Nicolas Altstaedt

Nicolas Altstaedt: ‘The ACO has an identity of the highest creativity’

We catch up with renowned German-French cellist Nicolas Altstaedt, ahead of his appearance with the Orchestra performing works by Haydn and Tchaikovsky.

With his distinctive unruly curls, unorthodox concert attire and raw talent, Nicolas Altstaedt is a cellist in a league of his own. The charismatic German-French musician first burst onto the international stage as a BBC New Generation Artist and quickly become a fixture in the world’s greatest concert halls, from New York’s Carnegie Hall to Paris’s Théâtre des Champs Elysées, performing with the likes of the Vienna Philharmonic and the Staatskapelle Berlin.

Altstaedt has earnt a reputation as a dazzling musical chameleon, performing music that spans over a period of a thousand years, from the early days of the Renaissance through to music by today’s most groundbreaking composers. Like our own Richard Tognetti, the Gramophone Award-winning virtuoso also challenges the conventions of what it is to be a ‘classical’ musician, frequently taking to the stage as musical director and conductor in addition to performing as soloist on his precious 280-year-old Guadagnini cello.

We catch up with him ahead of Altstaedt plays Haydn & Tchaikovsky, which is touring from Friday 14 June.

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“The ACO is a part of the world’s cultural heritage,” Altstaedt says when we ask him what it feels like to look down the barrel of collaborating with the Orchestra. “I have followed them closely for many years, including when they collaborate with my closest and admired friends including Ilya Gringolts, Pekka Kuusisto, Patricia Kopatchinskaja and Olli Mustonen.”

The cellist, who makes his debut directing and performing with the ACO next month, is no stranger to Australia (“I have been lucky to have visited for many years”) and describes deepening that connection by performing with the ACO as something that “surpasses many dreams.”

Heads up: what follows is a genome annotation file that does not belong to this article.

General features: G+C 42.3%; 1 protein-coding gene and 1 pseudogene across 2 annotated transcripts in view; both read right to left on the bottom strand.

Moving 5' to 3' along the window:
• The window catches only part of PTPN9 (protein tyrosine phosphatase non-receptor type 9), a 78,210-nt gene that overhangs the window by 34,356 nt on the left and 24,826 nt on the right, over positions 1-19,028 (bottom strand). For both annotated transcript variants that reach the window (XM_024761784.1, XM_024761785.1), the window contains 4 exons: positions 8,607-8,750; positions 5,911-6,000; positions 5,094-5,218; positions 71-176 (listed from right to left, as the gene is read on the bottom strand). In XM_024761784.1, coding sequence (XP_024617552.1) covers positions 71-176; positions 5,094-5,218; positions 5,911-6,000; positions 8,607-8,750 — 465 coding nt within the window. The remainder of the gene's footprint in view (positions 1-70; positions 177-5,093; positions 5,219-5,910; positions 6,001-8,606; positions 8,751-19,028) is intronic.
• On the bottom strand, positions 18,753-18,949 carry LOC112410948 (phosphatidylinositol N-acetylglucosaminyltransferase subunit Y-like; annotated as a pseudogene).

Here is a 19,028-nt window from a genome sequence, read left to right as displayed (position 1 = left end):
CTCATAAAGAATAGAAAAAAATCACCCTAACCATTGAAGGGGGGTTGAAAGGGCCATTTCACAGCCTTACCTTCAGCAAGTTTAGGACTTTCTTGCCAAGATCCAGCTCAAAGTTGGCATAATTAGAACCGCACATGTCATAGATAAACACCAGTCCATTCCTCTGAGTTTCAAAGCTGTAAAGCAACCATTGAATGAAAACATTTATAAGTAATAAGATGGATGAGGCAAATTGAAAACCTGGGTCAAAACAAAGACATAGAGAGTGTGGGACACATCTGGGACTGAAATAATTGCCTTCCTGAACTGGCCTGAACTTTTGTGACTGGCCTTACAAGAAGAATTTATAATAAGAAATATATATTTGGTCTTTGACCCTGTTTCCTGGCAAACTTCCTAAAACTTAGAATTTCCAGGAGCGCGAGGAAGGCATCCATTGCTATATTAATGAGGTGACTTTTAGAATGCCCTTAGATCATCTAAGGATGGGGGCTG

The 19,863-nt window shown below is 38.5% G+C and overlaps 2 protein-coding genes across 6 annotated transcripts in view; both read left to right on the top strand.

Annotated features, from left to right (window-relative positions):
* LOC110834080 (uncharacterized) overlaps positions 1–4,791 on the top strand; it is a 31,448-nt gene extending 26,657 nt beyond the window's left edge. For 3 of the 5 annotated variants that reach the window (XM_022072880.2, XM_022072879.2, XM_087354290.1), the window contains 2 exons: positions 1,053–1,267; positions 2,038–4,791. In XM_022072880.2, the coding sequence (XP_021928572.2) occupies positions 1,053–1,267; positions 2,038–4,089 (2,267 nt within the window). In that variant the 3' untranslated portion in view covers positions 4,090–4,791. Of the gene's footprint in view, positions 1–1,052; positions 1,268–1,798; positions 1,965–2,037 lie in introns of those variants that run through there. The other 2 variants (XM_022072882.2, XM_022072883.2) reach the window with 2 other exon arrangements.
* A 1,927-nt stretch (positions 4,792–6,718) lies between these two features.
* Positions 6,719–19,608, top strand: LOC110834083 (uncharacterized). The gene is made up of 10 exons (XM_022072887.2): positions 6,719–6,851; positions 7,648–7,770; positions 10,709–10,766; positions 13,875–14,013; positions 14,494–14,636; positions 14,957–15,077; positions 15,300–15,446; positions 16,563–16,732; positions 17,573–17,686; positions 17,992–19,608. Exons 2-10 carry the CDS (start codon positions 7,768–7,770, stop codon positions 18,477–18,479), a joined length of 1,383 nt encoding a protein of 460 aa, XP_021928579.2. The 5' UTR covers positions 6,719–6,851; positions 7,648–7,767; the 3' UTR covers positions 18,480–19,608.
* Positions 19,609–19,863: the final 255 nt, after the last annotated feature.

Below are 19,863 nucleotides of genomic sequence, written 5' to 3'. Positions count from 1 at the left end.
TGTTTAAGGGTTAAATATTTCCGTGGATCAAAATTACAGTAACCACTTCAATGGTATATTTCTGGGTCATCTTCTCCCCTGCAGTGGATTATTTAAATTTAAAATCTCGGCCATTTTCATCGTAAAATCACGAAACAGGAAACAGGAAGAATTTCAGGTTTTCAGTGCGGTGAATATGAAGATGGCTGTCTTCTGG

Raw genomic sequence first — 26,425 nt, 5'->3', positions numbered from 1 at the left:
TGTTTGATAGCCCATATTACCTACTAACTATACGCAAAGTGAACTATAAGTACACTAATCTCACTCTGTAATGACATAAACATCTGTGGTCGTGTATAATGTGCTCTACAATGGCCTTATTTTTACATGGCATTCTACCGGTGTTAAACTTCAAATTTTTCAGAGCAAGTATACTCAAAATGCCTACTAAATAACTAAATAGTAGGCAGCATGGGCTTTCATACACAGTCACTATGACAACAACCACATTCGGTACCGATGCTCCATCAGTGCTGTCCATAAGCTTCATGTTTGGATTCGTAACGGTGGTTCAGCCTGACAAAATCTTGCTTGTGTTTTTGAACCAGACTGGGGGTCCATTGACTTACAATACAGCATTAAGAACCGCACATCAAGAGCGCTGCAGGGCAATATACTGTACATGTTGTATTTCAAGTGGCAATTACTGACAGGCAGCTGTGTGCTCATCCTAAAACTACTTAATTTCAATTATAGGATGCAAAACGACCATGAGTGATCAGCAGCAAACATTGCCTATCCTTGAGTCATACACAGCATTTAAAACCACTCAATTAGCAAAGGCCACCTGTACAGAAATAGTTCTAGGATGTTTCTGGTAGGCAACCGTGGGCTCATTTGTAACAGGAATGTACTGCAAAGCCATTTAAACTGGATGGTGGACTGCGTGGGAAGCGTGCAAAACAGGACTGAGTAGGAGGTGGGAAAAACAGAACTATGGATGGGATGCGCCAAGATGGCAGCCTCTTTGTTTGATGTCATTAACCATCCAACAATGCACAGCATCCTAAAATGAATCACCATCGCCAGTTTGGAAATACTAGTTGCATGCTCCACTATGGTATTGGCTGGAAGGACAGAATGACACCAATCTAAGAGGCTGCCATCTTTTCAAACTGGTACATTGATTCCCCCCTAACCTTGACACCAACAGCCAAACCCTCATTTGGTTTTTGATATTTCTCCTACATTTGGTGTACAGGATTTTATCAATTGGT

“Being invited to work and perform with the ACO is an inspiration,” Altstaedt says. “The Orchestra has an identity of the highest creativity and curiosity in its core, that I look forward to discovering and experiencing. I can only enter this collaboration with the most open-minded spirit, and see where it takes us all together.”

The cellist will be directing Haydn’s Cello Concerto in C major and Tchaikovsky’s Rococo Variations, as well as works by György Kurtág, Sándor Veress and Iannis Xenakis.

Speaking about the program, Altstaedt shares:

“Honouring the sense of exploration of the ACO, the first composer I wanted to choose for this program was Joseph Haydn. There has never been a wider gap in music history than between JS Bach and Joseph Haydn. Haydn builds a new musical language without following up on role models and is the composer of the age of enlightenment, that impacts our music right up to today. He reinvents himself with each piece and is therefore someone you can call an avant-gardist.

“The closeness to the Hungarian language in Haydn’s music during his time in Esterházy is evident and programming one of my favourite composers, Sándor Veress, was a logical combination. The Haydn Cello Concerto and Veress’s Transylvanian Dances reveal the musical roots of the people.

Accompanying these are Haydn’s Seven Last Words of Christ and Kurtág’s Officium breve in memoriam Andreae Szervánszky, pieces that reveal the spirituality of the human condition.

“Travelling further east during the time of Rococo, it has been a strong wish of mine to present a masterpiece of the cello repertoire in the far too little performed original version by Tchaikovsky, revealing all subtlety of this noble soul, the Rococo Variations.

“And, finally, travelling to Australia and being inspired by its vast landscape and historical nature, I intuitively felt the need to include a piece by Xenakis, whose music represents a million-years'-old archaic truth.”

We can't wait.

Photo: Marco Borggreve

Altstaedt plays Haydn & Tchaikovsky is touring to to Canberra, Brisbane, Sydney, Newcastle, Melbourne, Adelaide and Perth. Tickets from $49, or $35 for under 35s and $25 for students. Click here to find out more and book.